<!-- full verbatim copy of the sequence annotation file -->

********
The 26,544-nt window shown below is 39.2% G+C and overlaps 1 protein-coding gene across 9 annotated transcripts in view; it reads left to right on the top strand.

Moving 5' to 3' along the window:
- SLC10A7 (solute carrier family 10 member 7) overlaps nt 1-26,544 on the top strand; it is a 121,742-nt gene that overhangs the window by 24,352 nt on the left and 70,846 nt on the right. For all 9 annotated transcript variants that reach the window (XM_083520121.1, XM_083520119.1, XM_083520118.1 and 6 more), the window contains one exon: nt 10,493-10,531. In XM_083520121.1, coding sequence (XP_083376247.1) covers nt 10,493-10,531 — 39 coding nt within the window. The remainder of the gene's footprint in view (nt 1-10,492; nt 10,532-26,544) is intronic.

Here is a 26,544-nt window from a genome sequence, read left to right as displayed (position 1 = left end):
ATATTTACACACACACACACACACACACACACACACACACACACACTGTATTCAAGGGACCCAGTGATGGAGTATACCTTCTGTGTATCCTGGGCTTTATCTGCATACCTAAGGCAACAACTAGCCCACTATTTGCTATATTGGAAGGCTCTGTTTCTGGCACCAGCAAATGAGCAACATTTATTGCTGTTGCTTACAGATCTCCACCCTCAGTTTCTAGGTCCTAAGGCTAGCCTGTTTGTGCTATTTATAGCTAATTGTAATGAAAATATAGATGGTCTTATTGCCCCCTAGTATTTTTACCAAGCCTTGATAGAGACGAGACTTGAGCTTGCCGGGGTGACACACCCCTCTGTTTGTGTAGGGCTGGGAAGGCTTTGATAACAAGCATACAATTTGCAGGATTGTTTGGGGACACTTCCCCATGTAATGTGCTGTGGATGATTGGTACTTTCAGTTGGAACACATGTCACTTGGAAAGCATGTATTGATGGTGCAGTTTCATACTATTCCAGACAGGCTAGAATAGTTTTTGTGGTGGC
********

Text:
The 26,544-nt window shown below is 39.2% G+C and overlaps 1 protein-coding gene across 9 annotated transcripts in view; it reads left to right on the top strand.

Moving 5' to 3' along the window:
- SLC10A7 (solute carrier family 10 member 7) overlaps nt 1-26,544 on the top strand; it is a 121,742-nt gene that overhangs the window by 24,352 nt on the left and 70,846 nt on the right. For all 9 annotated transcript variants that reach the window (XM_083520121.1, XM_083520119.1, XM_083520118.1 and 6 more), the window contains one exon: nt 10,493-10,531. In XM_083520121.1, coding sequence (XP_083376247.1) covers nt 10,493-10,531 — 39 coding nt within the window. The remainder of the gene's footprint in view (nt 1-10,492; nt 10,532-26,544) is intronic.

Here is a 26,544-nt window from a genome sequence, read left to right as displayed (position 1 = left end):
ATATTTACACACACACACACACACACACACACACACACACACACACTGTATTCAAGGGACCCAGTGATGGAGTATACCTTCTGTGTATCCTGGGCTTTATCTGCATACCTAAGGCAACAACTAGCCCACTATTTGCTATATTGGAAGGCTCTGTTTCTGGCACCAGCAAATGAGCAACATTTATTGCTGTTGCTTACAGATCTCCACCCTCAGTTTCTAGGTCCTAAGGCTAGCCTGTTTGTGCTATTTATAGCTAATTGTAATGAAAATATAGATGGTCTTATTGCCCCCTAGTATTTTTACCAAGCCTTGATAGAGACGAGACTTGAGCTTGCCGGGGTGACACACCCCTCTGTTTGTGTAGGGCTGGGAAGGCTTTGATAACAAGCATACAATTTGCAGGATTGTTTGGGGACACTTCCCCATGTAATGTGCTGTGGATGATTGGTACTTTCAGTTGGAACACATGTCACTTGGAAAGCATGTATTGATGGTGCAGTTTCATACTATTCCAGACAGGCTAGAATAGTTTTTGTGGTGGC